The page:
Not only are they great reads, but Roth took inspiration from Aeschylus (ancient Greek Tragedian), Frank Herbert, (author of Dune), Sophocles (another Green Tragedian), Galatians 5:15, and Lord Alfred Tennyson's Ulysses. From each of these she either found a voice, an idea, or some intrinsic something that let her inside the mind or soul of humanity to create her characters.

From the quotations listed in the backs of some volumes of Divergent readers are allowed inside the mind of this writer. It takes lot of work and a lot of reading to become a writer!

So, from getting students interested in pleasure reading to taking it to the next level with Common Core in an Englist literature classroom, these books have tons of potential!

Thursday, February 14, 2013

Docs Teach - The National Archives Experience

Looking for ways to connect with your Social Studies teachers? Docs Teach: The National Archives Experience might be the next great door-opener for conversation.

The site is easy to use, relevant to the curriculum, and being able to look at original documents is plain surreal. It's almost like taking a peek into a time period, an oval office, a soup line.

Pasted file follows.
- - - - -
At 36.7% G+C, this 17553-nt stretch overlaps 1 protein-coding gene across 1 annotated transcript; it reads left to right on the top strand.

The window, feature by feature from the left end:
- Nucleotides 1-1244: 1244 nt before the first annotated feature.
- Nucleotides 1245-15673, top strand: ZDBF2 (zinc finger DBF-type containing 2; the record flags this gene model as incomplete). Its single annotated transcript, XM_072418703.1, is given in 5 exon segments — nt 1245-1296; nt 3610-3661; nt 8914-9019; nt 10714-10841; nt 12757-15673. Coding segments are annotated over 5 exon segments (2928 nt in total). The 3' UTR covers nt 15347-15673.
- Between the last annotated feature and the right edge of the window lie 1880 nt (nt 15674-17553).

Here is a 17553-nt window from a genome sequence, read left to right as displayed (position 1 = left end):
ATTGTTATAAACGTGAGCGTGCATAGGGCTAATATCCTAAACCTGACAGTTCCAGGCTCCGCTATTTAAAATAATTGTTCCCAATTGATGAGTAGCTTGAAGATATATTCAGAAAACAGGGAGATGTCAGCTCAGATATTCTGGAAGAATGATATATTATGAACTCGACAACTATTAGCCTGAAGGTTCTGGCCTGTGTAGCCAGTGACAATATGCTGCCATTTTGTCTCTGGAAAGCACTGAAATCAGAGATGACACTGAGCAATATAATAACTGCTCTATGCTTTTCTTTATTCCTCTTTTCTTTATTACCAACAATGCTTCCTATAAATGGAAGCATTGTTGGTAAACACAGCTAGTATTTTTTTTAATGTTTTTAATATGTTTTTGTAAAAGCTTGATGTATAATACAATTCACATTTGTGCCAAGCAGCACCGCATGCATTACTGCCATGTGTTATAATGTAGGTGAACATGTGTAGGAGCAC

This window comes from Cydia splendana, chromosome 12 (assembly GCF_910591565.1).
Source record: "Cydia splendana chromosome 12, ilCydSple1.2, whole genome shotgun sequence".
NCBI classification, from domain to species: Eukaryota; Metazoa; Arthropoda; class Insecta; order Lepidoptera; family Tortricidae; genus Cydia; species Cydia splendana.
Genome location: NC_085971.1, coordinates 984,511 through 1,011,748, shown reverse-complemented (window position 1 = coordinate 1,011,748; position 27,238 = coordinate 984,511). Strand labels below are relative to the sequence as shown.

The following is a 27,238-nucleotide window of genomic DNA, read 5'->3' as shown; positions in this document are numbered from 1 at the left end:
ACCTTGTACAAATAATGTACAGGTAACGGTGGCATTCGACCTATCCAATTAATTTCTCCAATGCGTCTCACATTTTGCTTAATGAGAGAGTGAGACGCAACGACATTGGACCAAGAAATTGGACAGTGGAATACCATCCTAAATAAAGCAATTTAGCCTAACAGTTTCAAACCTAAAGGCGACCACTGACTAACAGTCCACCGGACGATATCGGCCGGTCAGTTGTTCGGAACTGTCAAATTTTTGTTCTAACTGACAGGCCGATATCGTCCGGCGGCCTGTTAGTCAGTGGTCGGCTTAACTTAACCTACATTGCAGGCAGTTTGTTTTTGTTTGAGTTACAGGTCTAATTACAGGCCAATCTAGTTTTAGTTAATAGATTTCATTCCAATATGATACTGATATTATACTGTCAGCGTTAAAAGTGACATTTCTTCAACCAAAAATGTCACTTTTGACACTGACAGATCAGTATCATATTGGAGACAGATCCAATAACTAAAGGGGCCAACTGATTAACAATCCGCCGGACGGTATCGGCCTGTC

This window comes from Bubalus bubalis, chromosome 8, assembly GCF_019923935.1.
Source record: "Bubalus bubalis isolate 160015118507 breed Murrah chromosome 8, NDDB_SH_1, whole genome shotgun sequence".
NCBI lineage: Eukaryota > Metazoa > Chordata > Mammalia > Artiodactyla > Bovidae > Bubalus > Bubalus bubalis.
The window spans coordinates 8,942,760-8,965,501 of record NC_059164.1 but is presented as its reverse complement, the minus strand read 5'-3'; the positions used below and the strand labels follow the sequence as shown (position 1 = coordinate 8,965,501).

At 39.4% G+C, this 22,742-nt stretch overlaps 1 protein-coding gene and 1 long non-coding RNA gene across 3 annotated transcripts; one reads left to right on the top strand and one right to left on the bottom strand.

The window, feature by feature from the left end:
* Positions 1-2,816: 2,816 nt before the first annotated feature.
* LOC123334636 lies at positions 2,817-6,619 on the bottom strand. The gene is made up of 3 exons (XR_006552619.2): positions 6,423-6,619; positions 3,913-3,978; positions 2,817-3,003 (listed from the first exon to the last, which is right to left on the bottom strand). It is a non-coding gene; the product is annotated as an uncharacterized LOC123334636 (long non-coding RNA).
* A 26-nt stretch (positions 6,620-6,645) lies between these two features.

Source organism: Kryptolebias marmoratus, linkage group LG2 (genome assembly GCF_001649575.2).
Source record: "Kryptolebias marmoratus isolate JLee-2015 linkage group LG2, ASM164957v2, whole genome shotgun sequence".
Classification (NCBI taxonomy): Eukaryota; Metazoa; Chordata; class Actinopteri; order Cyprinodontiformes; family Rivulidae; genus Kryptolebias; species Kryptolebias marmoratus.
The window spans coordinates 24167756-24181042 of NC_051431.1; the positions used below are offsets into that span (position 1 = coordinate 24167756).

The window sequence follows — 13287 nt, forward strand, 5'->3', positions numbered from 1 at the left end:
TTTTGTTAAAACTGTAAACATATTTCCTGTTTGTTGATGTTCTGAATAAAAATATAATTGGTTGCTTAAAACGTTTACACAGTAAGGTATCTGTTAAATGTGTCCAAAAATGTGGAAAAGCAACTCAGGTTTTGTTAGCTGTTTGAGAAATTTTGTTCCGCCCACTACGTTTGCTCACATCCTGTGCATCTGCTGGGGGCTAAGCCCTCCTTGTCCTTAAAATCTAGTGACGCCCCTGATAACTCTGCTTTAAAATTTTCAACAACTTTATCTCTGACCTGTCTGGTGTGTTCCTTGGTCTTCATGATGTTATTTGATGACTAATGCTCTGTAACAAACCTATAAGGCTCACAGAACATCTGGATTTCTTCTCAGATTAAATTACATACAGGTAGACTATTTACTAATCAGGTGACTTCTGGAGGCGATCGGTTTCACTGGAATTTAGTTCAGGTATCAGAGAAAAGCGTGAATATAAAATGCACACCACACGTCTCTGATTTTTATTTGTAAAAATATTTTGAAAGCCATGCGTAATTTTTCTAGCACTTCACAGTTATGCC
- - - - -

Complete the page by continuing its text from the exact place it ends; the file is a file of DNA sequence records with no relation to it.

You can use the ready-to-use tools, but you can also "Join the Community" and create your own account and portfolios which is recommended.

Here's a sample lesson from the archives:

Click "Find Activities" and historical eras pop up.

Choose one - Post War United States pulls up choices like the 1968 Democratic Convention and A Famous Person and Event.

A synopsis and teacher instructions are given.

Here is the beginning of the instructions for Rosa Parks' arrest warrant:
This activity can be used during a unit on the Civil Rights movement, in teaching about protests and civil disobedience, or when focusing on Rosa Parks individually. For grades grades 5-8. Approximate time needed is 15-30 minutes.